When I asked Jim from BeastSkills.com what he would recommend if I wanted to play on the rings for my entire life, he said “Get your shoulders open. This means loosening up tight structures and strengthening weak structures.” I thought to myself that my shoulders were pretty open already… but they actually are in some ways, while not in others. There are many ways of opening the shoulders, but since I have a lot of experience with yoga, I will look at the poses that stretch them out. As we review these poses, see if you could do them as well.
Rules to maintain safety:
- Flexibility comes with practice and patience. Don’t overstay your welcome in any of the poses. And don’t set a deadline for when you much “reach” a certain level of flexibility. Nature has its own plans for when you are able to do certain things. You can’t force yourself to get there ahead of schedule. If there’s anything I’ve learned, it’s that things happen on their own time.
- We want to increase both flexibility and strength. Active flexibility is the goal. Jim said we must not only loosen tight structures but also strengthen the weak ones. Don’t just passively force yourself into stretch: Think about the muscles that needs to contract to help get you in that position.
- Do both sides. I only took photos of myself doing one side but in reality I do both to balance myself out and you should too!
1. Cat/Cow with Hands Elevated
How to utilize this stretch: This is a dynamic stretch that feels wonderful and scrumdillyumptious! . Do it daily, for at least 10 slow repetitions. I personally did the above stretch nearly everyday for over a year before I stopped feeling its benefits. It will stretch your lats, give you a straighter handstand, a nicer downward dog and better posture. If you’re unfamiliar with the spinal movement called “cat/cow” I wrote progressions for it that lead up to this stretch here.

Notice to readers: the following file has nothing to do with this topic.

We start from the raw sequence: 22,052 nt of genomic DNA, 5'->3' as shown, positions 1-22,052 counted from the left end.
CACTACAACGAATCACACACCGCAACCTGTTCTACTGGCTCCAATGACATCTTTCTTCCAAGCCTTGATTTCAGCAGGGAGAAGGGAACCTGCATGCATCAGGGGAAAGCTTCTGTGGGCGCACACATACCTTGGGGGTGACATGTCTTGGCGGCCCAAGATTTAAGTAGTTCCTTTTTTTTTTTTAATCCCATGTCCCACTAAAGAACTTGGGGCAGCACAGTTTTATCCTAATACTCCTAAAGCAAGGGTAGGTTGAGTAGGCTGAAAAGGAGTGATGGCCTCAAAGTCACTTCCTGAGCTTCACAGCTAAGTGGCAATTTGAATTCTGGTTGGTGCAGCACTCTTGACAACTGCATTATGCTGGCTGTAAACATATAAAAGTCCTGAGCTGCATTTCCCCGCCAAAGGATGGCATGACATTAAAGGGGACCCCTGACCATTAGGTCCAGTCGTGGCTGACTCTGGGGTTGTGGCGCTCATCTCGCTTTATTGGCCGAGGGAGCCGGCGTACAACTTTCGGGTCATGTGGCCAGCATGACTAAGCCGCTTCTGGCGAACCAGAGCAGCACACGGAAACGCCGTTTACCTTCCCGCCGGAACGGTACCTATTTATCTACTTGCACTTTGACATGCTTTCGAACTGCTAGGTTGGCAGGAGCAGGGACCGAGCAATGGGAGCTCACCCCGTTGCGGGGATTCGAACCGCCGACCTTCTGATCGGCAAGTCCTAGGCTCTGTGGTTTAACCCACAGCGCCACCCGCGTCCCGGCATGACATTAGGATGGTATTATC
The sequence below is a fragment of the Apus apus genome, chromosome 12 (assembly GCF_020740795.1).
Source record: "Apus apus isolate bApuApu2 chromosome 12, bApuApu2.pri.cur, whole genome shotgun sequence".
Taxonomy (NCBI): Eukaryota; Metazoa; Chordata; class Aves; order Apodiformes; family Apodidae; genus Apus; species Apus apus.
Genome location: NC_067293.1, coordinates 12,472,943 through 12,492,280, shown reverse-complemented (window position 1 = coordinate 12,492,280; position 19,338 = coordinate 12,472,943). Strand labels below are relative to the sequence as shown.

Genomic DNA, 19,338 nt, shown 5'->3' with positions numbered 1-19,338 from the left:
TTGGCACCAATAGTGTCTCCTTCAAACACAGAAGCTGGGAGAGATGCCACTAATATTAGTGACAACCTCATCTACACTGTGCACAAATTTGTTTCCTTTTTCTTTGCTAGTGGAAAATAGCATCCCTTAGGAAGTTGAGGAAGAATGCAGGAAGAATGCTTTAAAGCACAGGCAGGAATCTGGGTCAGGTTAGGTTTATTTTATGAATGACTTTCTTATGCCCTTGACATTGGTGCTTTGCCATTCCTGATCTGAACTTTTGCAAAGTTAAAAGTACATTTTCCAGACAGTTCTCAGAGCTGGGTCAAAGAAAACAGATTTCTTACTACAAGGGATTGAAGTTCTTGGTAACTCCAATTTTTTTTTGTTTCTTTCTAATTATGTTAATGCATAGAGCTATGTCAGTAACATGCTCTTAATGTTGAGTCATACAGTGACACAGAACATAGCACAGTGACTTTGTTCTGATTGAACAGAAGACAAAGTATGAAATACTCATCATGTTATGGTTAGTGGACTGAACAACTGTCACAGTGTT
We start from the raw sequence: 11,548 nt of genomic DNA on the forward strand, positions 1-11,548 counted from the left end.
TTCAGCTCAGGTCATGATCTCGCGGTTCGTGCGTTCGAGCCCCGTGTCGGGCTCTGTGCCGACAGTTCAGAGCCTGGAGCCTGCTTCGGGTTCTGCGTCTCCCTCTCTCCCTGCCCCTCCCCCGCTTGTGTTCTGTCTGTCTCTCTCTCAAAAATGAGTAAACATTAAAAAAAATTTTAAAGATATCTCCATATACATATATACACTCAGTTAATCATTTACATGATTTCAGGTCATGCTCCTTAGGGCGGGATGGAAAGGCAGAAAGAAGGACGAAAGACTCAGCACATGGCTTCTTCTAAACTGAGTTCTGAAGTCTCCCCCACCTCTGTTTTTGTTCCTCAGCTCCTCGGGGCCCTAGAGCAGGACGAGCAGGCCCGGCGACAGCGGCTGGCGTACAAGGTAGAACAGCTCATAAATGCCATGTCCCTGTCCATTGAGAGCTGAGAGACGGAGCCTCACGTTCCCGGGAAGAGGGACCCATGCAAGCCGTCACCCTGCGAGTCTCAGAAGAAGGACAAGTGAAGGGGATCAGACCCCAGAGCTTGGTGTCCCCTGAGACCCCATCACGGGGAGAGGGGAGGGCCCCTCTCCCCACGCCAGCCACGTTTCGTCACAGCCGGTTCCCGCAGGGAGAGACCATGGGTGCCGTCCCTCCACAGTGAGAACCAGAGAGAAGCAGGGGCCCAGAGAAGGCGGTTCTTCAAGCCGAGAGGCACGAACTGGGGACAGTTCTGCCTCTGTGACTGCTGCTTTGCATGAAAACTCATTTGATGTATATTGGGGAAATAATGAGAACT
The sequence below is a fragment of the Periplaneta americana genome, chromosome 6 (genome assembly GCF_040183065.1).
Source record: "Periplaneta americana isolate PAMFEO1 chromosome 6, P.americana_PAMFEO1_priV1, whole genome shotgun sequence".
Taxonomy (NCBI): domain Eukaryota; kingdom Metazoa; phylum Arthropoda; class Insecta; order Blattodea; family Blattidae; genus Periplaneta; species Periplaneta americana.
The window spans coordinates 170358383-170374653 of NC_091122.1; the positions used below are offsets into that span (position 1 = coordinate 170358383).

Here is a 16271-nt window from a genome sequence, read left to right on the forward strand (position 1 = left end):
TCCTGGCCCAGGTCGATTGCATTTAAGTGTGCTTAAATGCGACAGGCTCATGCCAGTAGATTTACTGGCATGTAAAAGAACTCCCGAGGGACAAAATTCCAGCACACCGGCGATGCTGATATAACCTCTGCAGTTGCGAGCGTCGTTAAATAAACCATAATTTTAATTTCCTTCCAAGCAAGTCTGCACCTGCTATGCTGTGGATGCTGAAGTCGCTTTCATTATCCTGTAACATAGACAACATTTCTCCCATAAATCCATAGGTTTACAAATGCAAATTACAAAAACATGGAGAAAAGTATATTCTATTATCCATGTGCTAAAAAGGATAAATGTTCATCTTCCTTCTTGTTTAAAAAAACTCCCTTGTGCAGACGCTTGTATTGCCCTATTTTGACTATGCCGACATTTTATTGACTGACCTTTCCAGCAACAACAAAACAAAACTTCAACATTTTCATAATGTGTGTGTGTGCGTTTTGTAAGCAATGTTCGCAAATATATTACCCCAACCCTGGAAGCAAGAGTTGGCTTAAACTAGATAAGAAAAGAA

2. Cow Face Arms (Gomukhasana)
How to increase flexibility here: If you cannot hook a finger, hold a strap or rope between your hands and pull them together. Breathe. It takes a minute to simply warm up to the idea of moving in this direction. Actively think about what muscles you need to contract to help your fingers get closer to each other. Eventually, you’ll find that you’re able to hook ONE finger and that will open up a whole new level of stretch. Eventually, as you warm up and get more flexible, you’ll be able to hook more fingers together. And like that, it will continue. And it can continue much further than what’s pictured above: You may one day be able to hold onto the wrists!
ProTip: Next time in yoga class, go into dolphin downward dog (downward dog on your forearms) instead of the regular downward dog to help open up the shoulders.
3. Reverse Prayer (Pashchima Namaskarasana)
How to increase flexibility here: If you are not able to do this reverse prayer position, then simply put your hands behind you and grab the wrists. If that is comfortable, try to go as far as grabbing the opposite elbows behind your back! That will help with the internal rotation. If you want to put the palms together but your wrist flexibility is not there yet, I put together this video of wrist stretches that you could follow along.
4. Eagle Arms (Garundasana)
The previous poses above required lots of internal rotation. So I’m able to do internal rotation really well and I have a lot of range for that. But the eagle-arms pictured below requires excellent external rotation.
External rotation, which I don’t have, because instead of the above, my arms look like this: